Wednesday, November 9, 2016

There's some good in this world...

Authors note: Originally published on 11/9/2016.  I took this post down in January 2017 because I was informed that it was detrimental to my career. After this weekend's events in Charlottesville, VA.  I will be leaving it up. Career consequences pale in comparison to to the death of Heather Heyer and those who were physically beaten by American Nazis while our President stood by doing nothing.

I have been trying to wrap my mind around what happened in the last 24 hours. A highly qualified woman lost to a racist, misogynistic, bombastic, hateful man with no credentials. All the lessons that my wife and I try to teach our children are clearly for naught for large swath of America (CNN's Van Jones said it best).

For my white friends:

You will never be looked upon with suspicion by Federal agents or the Police. I saw my 9 year old daughter humiliated by the TSA for Flying While Brown and I could not do anything about it without being arrested. (She saw a father that failed to protect her in a scary situation).

You will never experience the fear of being a 8 year old beat up in a bathroom in 1979 by kids calling you a "camel jockey" and the school authorities blowing it off as "boys will be boys" (locker room talk?).
In the last 24 hours two Muslim woman students have been assaulted by punks yelling "Trump"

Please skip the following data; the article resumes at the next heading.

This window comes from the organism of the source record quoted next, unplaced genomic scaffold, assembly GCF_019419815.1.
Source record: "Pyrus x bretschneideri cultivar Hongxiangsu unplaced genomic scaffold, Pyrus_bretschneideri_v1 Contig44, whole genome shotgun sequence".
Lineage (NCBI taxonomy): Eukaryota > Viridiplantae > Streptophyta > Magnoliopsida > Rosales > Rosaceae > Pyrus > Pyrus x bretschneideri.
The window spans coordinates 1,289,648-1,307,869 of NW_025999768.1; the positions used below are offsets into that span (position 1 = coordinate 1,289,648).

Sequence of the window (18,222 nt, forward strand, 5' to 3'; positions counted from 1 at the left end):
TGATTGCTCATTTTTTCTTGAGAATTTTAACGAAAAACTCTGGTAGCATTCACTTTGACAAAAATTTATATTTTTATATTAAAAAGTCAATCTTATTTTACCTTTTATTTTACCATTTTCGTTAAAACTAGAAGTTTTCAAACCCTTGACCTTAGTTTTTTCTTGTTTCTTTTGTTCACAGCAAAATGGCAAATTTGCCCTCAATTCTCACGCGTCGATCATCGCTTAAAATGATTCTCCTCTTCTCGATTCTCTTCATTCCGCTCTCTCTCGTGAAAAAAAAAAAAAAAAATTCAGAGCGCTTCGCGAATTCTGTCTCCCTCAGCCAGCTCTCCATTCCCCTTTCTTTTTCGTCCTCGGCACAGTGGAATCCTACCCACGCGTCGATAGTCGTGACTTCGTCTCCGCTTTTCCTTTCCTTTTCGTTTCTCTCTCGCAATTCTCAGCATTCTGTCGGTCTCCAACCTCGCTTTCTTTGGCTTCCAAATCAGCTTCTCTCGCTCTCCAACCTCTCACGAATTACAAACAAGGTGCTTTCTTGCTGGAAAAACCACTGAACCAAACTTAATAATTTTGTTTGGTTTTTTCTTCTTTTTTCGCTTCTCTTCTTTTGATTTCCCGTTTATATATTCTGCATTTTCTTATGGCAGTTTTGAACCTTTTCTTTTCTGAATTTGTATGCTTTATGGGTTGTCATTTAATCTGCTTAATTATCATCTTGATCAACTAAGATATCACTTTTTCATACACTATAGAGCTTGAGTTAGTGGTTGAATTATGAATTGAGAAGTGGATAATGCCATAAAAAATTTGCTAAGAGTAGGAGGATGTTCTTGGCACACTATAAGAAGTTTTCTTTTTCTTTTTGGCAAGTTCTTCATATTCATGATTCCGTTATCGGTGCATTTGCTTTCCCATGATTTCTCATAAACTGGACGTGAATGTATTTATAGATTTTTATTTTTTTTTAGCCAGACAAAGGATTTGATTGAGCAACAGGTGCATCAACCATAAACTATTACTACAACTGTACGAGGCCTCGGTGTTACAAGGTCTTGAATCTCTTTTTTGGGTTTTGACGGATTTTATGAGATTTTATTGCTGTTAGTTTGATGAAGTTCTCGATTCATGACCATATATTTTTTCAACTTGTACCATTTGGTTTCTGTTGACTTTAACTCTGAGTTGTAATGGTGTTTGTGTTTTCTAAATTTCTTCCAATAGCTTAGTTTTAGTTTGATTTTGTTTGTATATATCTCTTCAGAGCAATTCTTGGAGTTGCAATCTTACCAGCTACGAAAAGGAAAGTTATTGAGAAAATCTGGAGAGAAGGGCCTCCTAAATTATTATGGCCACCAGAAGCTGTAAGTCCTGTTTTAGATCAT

My daughter is brown skinned and she is scared. My son is brown skin and he is scared.

Donald Trump has normalized public hate against minorities and people of color, and the thin veil of public decorum has been ripped away. The change that people on my side of the skin tone barrier I see is that it now acceptable to voice and act on your deepest darkest thoughts and it will be excusable because the President of the United States enables it.

Can you please explain to me why this is okay? Day 1 in Trump's America

I thought of turning to scripture or faith for solace, but that somehow rings hollow when 80% of Evangelicals voted for DJT. Somehow, the Hindu/Buddhist concept of detachment just does not apply fully.

Then I remembered the words of one very wise Hobbit, Samwise Gamgee:
Frodo: I can't do this, Sam.
Sam: I know. It's all wrong. By rights we shouldn't even be here. But we are. It's like in the great stories, Mr. Frodo. The ones that really mattered. Full of darkness and danger they were. And sometimes you didn't want to know the end. Because how could the end be happy?
Sam: How could the world go back to the way it was when so much bad had happened? But in the end, it's only a passing thing, this shadow. Even darkness must pass. A new day will come. And when the sun shines it will shine out the clearer.
Sam: Those were the stories that stayed with you. That meant something. Even if you were too small to understand why. But I think, Mr. Frodo, I do understand. I know now. Folk in those stories had lots of chances of turning back only they didn't. They kept going. Because they were holding on to something.
Frodo: What are we holding on to, Sam? 

Sam: That there's some good in this world, Mr. Frodo. And it's worth fighting for.

Lord of the Rings, The Two Towers, Director: Peter Jackson